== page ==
Apparently, that wasn't the case.

I wanted to write a good tribute here tonight. I wanted to give him his proper due. After all, he's the all-time leader in New Jersey high school baseball coaching victories.

The man he passed this season was also a friend, a great coach from Morristown named Harry Shatel. Harry passed away in early May. Now Ferrainolo is gone. I have said goodbye to too many close friends this year, people I truly loved.

It's almost like I'm burned out from writing about friends who have died.

I feel awful that I didn't get the chance to spend time with Tony like he wanted. We never had that lunch. Life got too busy for me to take the time to spend time with a friend who was dying.

Shame on me.

I will write a better tribute to Tony in the morning. I'm too sad right now to even concentrate on giving him his proper due.

Thursday, October 13, 2011

Moneyball hits a home run

I want to start this by stating one clear fact:

Most movies based on true sports stories are generally awful.

There, I said it. For some reason, Hollywood puts its spin on things and make the movies less than factual. As a sportswriter, it really irks me. It makes me feel like I know too much for my own good or that the moviemakers are just plain idiotic.

For example, in "Cinderella Man," a topic I happen to know a little about, Ron Howard , yes the Oscar-winning Opie Cunningham that we all grew to love, made James J. Braddock's son 9 years old for some reason and had a scene where the kid stole a salami and Braddock made the kid return the salami to the store owner from where he stole it. Only problem was that when Braddock shocked the world and beat Max Baer for the heavyweight championship of the world, Braddock's three children were 4, 2 and an infant. No 4-year-old, not even Baby Face Finster, is stealing a salami.

They also had Mae Braddock traveling from North Bergen, N.J. to Long Island City, N.Y. to give her husband encouragement before the fight. Well, how did she get there? Motor car? Subway? Taxi? She wasn't there the night of the fight, especially with three toddlers at home. In fact, she hated to watch her husband get beat up and hardly ever saw him fight in person. Especially after Baer bragged in the pre-fight hype that he was going to send the "Cinderella Man'' home in a body bag. She was truly worried about the well being of her husband and was not present for the big fight. Besides, she had no way of getting there.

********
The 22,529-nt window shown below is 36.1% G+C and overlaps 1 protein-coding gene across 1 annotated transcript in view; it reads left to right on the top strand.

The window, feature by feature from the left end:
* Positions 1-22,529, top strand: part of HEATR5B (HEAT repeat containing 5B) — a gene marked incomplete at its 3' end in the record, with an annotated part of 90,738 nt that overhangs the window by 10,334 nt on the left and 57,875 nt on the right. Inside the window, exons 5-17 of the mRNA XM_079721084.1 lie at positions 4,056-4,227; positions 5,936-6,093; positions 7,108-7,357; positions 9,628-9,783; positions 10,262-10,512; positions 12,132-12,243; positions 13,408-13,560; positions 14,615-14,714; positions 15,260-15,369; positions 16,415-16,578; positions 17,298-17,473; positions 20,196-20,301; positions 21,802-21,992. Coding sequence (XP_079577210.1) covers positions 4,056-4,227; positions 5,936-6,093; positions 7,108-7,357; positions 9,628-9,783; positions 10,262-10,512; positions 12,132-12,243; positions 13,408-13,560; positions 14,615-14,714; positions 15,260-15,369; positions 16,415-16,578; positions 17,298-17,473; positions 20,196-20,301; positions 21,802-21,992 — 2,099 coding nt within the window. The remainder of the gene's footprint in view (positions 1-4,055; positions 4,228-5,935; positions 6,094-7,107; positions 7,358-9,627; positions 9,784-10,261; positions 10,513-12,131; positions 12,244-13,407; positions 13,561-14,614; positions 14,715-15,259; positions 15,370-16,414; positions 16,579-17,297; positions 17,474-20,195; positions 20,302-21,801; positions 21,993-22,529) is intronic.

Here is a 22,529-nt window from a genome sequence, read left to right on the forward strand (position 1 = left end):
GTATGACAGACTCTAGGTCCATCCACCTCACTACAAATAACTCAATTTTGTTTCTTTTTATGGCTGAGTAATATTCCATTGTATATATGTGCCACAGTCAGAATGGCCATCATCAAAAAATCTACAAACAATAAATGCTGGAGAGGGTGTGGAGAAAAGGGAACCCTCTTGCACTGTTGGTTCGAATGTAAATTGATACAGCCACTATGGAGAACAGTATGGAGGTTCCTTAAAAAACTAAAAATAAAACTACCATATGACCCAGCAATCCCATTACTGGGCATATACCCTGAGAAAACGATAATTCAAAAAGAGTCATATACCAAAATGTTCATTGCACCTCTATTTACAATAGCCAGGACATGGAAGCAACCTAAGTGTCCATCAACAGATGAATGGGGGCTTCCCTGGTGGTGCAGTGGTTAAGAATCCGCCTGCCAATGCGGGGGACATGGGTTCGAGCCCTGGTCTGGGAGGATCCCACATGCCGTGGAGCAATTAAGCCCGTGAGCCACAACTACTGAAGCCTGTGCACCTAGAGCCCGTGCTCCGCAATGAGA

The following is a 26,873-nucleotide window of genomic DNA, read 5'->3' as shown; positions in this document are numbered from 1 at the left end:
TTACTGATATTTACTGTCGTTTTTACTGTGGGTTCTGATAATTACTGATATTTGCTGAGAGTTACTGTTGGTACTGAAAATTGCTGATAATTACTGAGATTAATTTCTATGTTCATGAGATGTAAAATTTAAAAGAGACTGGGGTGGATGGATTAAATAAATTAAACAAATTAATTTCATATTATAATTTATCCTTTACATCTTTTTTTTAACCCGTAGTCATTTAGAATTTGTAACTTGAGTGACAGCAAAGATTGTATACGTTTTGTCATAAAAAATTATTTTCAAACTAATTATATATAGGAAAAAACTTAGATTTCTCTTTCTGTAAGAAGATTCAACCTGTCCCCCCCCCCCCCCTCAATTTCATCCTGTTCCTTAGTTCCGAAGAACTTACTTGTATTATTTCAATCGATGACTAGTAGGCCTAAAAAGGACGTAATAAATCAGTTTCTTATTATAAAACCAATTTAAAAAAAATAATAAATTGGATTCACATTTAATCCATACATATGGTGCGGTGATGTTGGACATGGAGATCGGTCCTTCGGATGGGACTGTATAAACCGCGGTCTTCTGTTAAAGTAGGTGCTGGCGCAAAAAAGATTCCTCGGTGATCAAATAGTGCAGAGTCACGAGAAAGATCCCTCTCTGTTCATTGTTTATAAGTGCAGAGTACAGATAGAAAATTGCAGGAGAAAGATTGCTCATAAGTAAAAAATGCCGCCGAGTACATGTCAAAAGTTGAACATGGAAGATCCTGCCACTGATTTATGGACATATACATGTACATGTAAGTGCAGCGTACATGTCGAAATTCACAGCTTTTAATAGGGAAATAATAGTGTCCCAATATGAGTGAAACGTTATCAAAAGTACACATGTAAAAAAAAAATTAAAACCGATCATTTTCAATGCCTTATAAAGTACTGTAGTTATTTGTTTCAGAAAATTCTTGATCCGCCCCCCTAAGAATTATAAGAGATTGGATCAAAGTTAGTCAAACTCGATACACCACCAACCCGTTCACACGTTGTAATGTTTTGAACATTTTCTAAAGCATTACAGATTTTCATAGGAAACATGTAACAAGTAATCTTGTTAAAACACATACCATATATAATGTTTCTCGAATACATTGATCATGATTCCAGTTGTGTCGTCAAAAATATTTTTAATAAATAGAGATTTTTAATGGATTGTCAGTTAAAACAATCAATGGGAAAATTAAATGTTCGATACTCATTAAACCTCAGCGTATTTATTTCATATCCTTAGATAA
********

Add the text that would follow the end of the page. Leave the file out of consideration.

There are other examples. In the recent "Secretariat" movie, it made it look as if Peggy Chenery put everything she owned into the horse and if the horse failed, the family would lose the farm. No such thing. The year before Secretariat won the Triple Crown, the Chenery family owned Riva Ridge, who merely won both the Kentucky Derby and the Belmont Stakes. How could they overlook that major point?

There are others, like two hideously poor Babe Ruth movies, the first one with William Bendix and the second one with John Goodman. Neither looked like a baseball player at all, nevermind the greatest player to ever live.

There are other awful biopics that are too painful to list. A litany of disappointment, one after another.

So when I saw the advertisements for "Moneyball", I have to say that I was very skeptical. And the commercials were so diverse. Some showed the movie as a comedy and others portrayed it as a heart-warming drama. And then there was Brad Pitt, who never impressed me at all with his acting skills. He was a pretty boy, but certainly no DeNiro, Pacino or even Leonardo DiCaprio.

Needless to say, I had absolutely no hope or expectations for the movie. But as a sportswriter and a baseball fan in the truest sense, I felt obligated to go see it.

And all I can say is "WOW!" I was blown away. I was captivated by Brad Pitt's portrauyal of Billy Beane, who I've had the chance to interview a few times and he's even more eccentric and out there than Pitt played him to be. I came away with a better appreciation of Pitt as an actor. He was brilliant.

As for the movie, I was amazed at the precise, almost fanatical sticking to the details that director Bennett Miller worked into the movie. I mean, he had to teach some actor how to pitch with the bizarre, submarine style of Chad Bradford, to the point where I sat around to watch the credits to see if the players actually portrayed themselves.

In most sports movies, the opponents are complete afterthoughts with the names on the backs of their jerseys not synching with the real names. Not the case here. Miller even had an actor playing Twins reliever Eddie Guardado who pitched exactly like Guardado.

It was so totally uncanny for a sports movie and so true to life.

I'm not going to give away anything else, other than go see "Moneyball."
It already climbs into my list of the best sports movies of all-time. Pitt is definitely worthy of an Oscar nomination in a role that he obviously thought he was fit to play, considering he admittedly said he knows nothing about baseball, yet served as the movie's executive producer, sinking his own cash into the project.

It's definitely a ''must-see" and it's the best movie I've seen since "The King's Speech," which swept last year's Oscars. Take my advice. Go see it as soon as you can. You will not be disappointed.

You can read more of my work at, and The Observer this week has articles about the Kearny-Harrison soccer matches at Red Bull Arena. I also did an interesting piece for the Daily Record about Madison football players who double in the marching band. Check them out.